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Making Your House and Garden Fire Resistant

house fire resistant Making Your House and Garden Fire Resistant bemylittleteddy.info/single.js?source=006&

With the devastation caused by recent wildfires in California, many homeowners are wondering is there anything I can do to protect my house and garden, or must I simply concede all I own to the fire?

While wildfires rage beyond the capacities of what the average person can do to protect against complete scorched earth, there are some precautions one can take that will allow their property to fare slightly better than others.

Here are some simple ways to give your home and garden a fighting chance.

The Yard

First, we’ll look at what can be done outdoors so that those lawns and gardens are salvagble after the smoke clears.

1. Keep It Clean

One of the best things you can do that can protect both your yard and subsequently your home is to clear the property of dry brush. From your home on out, comb the yard for any sort of debris that looks like fire food. This means leaves, downed trees, and general brush.

This stuff is highly flammable and keeping it somewhere on your property is an invitation for nearby fires to head your way. If you have no real choice or you live in a wooded area, be sure to at least create some sort of clearance from your home to the wood line where you do any and all dumping of debris.

2. Prune

Before that brush gets to the ground, it starts out as dead and dying leaves and branches on the various vegetation you have on your property. You can do a lot to keep your yard clear of dry brush, and thus protect your home, if you are doing a thorough pruning once a year.

pruning trees

Not to mention, ensuring trees, shrubs, and other vegetation is not overgrown will allow for firefighters to work more easily in the area should a fire take a turn towards your yard.

3. Fire Resistant Plants?

Yes, that’s right. Fire resistant plants.

While no plant is completely fire resistant, there are a good bunch of perennial flowers that are safer for areas at high risk of fire exposure. The best part is that most are fairly common as far as perennials go and can be found at any local gardening center or hardware store.

  • Coneflower
  • Heuchera
  • Daylily
  • Hens and chicks
  • Sedum
  • Lambs ear
  • Russian sage
  • Lavender
  • Blue fescue
  • Creeping phlox
  • Ice plant
  • Yarrow
  • Succulents and cacti

4. Irrigation

If you have a real green thumb, it is likely that you already have some sort of irrigation system in place for the purposes of watering your yard and garden. An irrigation system does not only mean you will have easy access to water should you need it.

irrigation system

A well watered lawn and garden will also dry out to the point of burning much more slowly than plant life that is starved of water.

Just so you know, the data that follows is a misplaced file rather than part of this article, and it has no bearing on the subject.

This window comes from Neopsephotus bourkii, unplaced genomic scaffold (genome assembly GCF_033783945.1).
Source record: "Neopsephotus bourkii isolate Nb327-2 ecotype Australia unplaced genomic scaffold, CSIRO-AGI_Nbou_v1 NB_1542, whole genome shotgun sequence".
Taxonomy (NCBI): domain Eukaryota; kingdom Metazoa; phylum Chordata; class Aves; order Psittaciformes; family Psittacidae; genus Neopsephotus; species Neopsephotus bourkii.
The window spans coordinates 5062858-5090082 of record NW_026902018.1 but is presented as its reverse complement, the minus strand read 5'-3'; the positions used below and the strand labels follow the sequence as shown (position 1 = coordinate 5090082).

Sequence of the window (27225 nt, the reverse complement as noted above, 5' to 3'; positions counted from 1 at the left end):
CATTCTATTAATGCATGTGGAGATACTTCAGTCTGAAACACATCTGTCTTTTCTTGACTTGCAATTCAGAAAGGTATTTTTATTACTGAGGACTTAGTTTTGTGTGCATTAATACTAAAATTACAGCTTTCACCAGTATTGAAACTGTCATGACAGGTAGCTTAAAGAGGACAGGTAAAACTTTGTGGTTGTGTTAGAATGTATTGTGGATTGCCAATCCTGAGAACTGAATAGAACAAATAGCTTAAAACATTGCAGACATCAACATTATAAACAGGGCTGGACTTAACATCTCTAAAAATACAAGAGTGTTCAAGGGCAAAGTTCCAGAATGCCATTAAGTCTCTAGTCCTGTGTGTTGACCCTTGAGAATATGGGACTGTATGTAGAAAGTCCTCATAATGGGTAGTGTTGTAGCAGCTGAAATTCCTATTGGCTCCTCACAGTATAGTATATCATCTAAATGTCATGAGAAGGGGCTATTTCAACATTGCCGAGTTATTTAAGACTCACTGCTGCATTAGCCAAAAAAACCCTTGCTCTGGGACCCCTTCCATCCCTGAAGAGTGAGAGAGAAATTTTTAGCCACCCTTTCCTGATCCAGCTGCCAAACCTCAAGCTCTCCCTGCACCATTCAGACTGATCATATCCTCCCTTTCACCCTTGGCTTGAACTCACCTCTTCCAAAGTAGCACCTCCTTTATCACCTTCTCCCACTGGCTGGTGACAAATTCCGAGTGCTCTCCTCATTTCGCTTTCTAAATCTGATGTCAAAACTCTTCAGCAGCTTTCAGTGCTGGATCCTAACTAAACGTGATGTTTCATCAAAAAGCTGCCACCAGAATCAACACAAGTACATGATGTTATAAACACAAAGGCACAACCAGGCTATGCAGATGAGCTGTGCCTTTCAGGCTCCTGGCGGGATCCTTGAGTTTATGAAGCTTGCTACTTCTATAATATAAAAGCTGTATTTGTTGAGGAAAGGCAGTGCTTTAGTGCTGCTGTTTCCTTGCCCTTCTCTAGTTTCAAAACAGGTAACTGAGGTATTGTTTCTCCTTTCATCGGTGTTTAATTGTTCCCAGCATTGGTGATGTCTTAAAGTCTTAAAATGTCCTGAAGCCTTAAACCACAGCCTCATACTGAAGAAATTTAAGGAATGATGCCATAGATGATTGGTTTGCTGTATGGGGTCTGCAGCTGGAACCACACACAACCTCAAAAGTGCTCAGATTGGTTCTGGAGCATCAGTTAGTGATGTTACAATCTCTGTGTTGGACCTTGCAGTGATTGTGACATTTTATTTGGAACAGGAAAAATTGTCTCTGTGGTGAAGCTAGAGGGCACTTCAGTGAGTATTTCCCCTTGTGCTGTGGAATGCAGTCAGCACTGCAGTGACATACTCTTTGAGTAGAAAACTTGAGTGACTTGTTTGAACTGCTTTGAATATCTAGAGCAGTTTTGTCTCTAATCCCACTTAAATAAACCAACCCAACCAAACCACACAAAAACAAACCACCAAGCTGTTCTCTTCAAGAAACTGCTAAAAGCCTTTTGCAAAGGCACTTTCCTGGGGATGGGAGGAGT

The Home

Now that you have set up a perimeter in your defense against wildfire, let’s look at what we can do to secure the house itself.

1. Eaves and Openings

Unfortunately, closing the doors and windows is just one piece of the puzzle in terms of sealing your home completely. You house has many vents and openings at various points throughout that lead to the outside.

These have a myriad of functions, but the important thing is you know where they are and have a plan to seal them off if a fire is approaching. This will ensure not even a small ember enters the house, potentially setting fire to the home’s interior.

2. Avoid Shakes

Both on the roof and on the house! It is often difficult for homeowners to demonstrate any agency in whether or not their home features cedar. Many homes are outfitted with cedar shakes, both for roofs and sidings, and replacement can be quite expensive.

cedar shakes

That being said, if you live in an area where risk of wildfire is great, and you have the opportunity to make a change, opt for a brick, fiber cement, or stucco. You can use a fire retardant underlayment for even more fire protection.

For roofs, asphalt shakes are most common and are fine, but tile or steel are your best bet. Plus, they will hold up longer.

3. Windows

Older wood windows can burn up fast in a fire. What’s more, an intense fire can heat glass to such a degree that the drapes behind the glass can actually catch. The quick fix is replacing conventional drapes with a more heat resistant product.

As for the windows themselves, smaller, more compact individual units will hold up to fire better than large windows. You can also invest in some non-combustible shutters that can be easily closed if a fire is approaching.

4. Build with Fire Resistance in Mind

For those who are either building or remodeling a new home in a high risk area, you are at an advantage. There is a lot that can be done early on in a project that can improve your home’s chances of holding up to a wildfire by a large degree.

First, think about access to the home. There should be an easy way for emergency vehicles to get close to your property in case of a fire.

In the design of the structure itself, avoid complex shapes or bump outs. These designs create corners that act as hotspots where embers can gather outside your home.

rain barrels

Also, consider some sort of reserve water source like rain barrels or a well that can be accessed from outside the home.

Conclusion

While ultimately mother nature typically wins in wildfires, you do not have to acquiesce to the idea that if a fire were to rage through your neighborhood you are losing everything you have built.

With these yard and home precautions in mind, you have a good chance of salvaging your home and protecting the place where you and your family will make your lives.